Tell our readers who you are and how you came to the LDS Church.

12 Natasha ParkerMy name is Natasha Helfer Parker. I am a Marriage & Family Therapist, a Sex Therapist, a blogger, podcast host, knitter, wife and mother of 4. My parents converted to the church when I was about 5 years old. They were the first members to convert in a city called Valladolid, Spain. And it was this wonderful process of having a branch develop, first in our tiny apartment, then a rented butcher’s shop (which was perpetually frozen) and finally a chapel we never got to see built (we had moved back to the United States by then).

I have fond memories of the missionaries who taught our family, the converts that became our second family, the blonde kids of the Mission President (I was fascinated), the responsibility I felt giving my very first sacrament talks, learning how to pray, singing beloved hymns, etc.

 

What affected you the most as your faith developed?

My faith has gone through many different shifts and transitions along the way. As a child it was idealized and I only wanted to be like what I imagined the Mormons in Utah must be like. As a teen I loved it and rebelled against it in a simultaneous, ongoing process. As a young adult, when I finally made my way to Brigham Young University, I had to face difficult challenges to the expectations I had developed over the years and the self doubt I inevitably held because I wasn’t like the “typical” or in my eyes, “worthy” Mormons I was inevitably culturally different from.

As a developing student and practitioner within the psychology field I had to face cognitive dissonance and the reality that what worked for me personally within my faith paradigm – was not working for many around me. And that it would be unethical to project my religious values onto those I worked with.

As an active member within mainly non-Mormon communities I had to face ongoing challenges to what I had assumed was correct and literal Mormon history and doctrinal foundations. So my faith and spirituality have gone through many facets and I assume that will continue to be the case as my lived experience continues to evolve and change. I used to be afraid of this.

Now I welcome it.

12 Natasha Cause 2I have come to a place where I am somewhat comfortable with ambiguity (are we ever really completely comfortable with the unknown?) and see it as a place where there is infinite possibility. Where I can keep what has had tremendous amount of meaning for me as a Mormon and abandon that which has not helped me – even harmed me. I like this space and find great comfort and enlightenment as I continue to search for spirituality in my life.

What is important to you now?

It is important for me to dedicate myself to mental and spiritual health – so that I can be part of the guidance process for my children and for all those who entrust me with their stories, their pain, their desires, and their hope and efforts toward healing, increased resilience and growth. I have particular interest in helping those within Mormon communities achieve healthier perspectives regardless of where they may find themselves along the continuums of belief, behavior, activity, etc.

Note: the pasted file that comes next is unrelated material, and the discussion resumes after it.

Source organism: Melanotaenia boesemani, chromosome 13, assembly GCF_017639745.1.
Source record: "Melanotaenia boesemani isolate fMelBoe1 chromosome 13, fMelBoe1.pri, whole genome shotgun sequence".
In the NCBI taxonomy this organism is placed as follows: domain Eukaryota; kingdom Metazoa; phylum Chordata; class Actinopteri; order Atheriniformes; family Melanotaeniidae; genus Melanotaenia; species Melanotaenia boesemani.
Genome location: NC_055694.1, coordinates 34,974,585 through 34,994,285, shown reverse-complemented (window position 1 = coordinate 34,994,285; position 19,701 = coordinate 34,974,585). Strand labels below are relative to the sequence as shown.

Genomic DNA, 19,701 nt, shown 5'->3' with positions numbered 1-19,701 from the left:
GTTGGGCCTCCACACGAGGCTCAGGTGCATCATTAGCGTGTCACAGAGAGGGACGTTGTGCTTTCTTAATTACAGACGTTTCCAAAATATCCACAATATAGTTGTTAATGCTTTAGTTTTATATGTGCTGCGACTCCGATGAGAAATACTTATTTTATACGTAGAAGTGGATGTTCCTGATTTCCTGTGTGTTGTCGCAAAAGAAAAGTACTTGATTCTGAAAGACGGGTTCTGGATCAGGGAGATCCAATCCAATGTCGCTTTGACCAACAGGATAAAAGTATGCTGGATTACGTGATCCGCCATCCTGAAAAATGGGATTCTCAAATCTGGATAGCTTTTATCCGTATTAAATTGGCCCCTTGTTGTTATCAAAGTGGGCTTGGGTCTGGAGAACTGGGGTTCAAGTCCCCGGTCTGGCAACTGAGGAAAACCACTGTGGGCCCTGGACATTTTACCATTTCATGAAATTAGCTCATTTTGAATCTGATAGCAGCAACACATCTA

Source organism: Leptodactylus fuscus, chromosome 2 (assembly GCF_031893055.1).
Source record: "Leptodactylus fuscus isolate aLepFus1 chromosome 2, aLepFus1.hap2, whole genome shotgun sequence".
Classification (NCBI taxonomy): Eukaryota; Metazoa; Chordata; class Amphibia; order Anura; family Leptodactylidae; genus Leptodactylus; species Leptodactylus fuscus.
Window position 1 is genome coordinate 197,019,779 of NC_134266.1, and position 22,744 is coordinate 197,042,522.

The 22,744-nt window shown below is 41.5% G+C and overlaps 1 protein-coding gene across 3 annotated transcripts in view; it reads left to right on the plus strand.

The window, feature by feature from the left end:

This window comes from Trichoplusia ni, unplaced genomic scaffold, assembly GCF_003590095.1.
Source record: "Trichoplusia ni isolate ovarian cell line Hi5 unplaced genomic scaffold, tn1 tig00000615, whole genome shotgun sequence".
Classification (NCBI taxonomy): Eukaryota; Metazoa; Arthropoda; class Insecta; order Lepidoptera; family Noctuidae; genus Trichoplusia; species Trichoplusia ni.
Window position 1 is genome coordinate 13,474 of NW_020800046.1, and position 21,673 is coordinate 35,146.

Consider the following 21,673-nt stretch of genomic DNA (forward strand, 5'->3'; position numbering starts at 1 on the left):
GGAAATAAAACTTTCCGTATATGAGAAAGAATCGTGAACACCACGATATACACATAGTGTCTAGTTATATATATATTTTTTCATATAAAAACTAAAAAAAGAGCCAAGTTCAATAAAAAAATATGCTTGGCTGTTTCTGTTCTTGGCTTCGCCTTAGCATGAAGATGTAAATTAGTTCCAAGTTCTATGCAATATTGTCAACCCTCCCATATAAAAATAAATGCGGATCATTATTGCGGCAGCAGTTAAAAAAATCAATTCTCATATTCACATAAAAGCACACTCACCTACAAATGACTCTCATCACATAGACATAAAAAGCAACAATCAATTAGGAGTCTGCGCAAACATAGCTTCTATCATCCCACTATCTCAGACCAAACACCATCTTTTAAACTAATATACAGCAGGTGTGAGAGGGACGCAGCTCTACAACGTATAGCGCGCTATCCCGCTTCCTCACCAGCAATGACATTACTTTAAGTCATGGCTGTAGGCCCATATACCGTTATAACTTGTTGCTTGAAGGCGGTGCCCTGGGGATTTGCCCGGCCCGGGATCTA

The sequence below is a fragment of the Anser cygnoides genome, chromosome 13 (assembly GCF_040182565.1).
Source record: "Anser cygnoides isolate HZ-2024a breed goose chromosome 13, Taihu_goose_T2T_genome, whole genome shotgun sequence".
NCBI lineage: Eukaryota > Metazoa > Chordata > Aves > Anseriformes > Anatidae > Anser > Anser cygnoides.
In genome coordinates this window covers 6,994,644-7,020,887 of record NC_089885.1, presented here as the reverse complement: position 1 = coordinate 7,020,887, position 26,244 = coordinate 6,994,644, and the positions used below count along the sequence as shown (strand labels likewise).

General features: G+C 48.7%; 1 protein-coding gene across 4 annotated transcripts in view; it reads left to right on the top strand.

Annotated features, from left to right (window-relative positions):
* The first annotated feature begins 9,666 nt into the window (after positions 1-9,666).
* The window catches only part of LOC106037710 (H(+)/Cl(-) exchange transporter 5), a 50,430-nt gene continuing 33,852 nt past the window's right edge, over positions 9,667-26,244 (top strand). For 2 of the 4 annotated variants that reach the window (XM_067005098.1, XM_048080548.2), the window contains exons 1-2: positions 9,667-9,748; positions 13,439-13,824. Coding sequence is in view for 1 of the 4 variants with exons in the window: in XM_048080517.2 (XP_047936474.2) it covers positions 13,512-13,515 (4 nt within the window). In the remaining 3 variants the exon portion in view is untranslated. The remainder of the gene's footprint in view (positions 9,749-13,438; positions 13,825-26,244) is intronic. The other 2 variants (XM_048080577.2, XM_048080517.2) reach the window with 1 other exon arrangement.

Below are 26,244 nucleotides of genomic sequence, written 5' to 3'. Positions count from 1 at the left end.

What are you currently involved with? Tell us about it?

12 Natasha CauseI am involved in many arenas within my professional realm. I run a private practice where I specialize in issues regarding faith, trauma and sexuality (natashaparker.org). I am president of the KS chapter of the American Association for Marriage & Family Therapy. I am founder and current president of the Mormon Mental Health Association. I write a blog called The Mormon Therapist in advice column format. I host the Mormon Mental Health Podcast. I am on the board for the Open Stories Foundation.

I am a regular columnist for Sunstone Magazine. I am a supervisor in training for those mental health professionals who want to become certified in sex therapy. And I give a myriad of national presentations both to the public and other professionals in my field.

What is the question you wish people would ask you that you never get asked?

What are the sex-positive gems we have hidden in Mormonism? Just did a podcast on that topic with some of my favorite colleagues and Dan Wotherspoon over at Mormon Matters. Check it out. wink emoticon

Do you have any links to your projects for people who would like to know more or to donate?

Depending on when you post this – I have two upcoming workshops at the end of December for both Mormons and transitioning Mormons in regards to sexuality.

Thank you.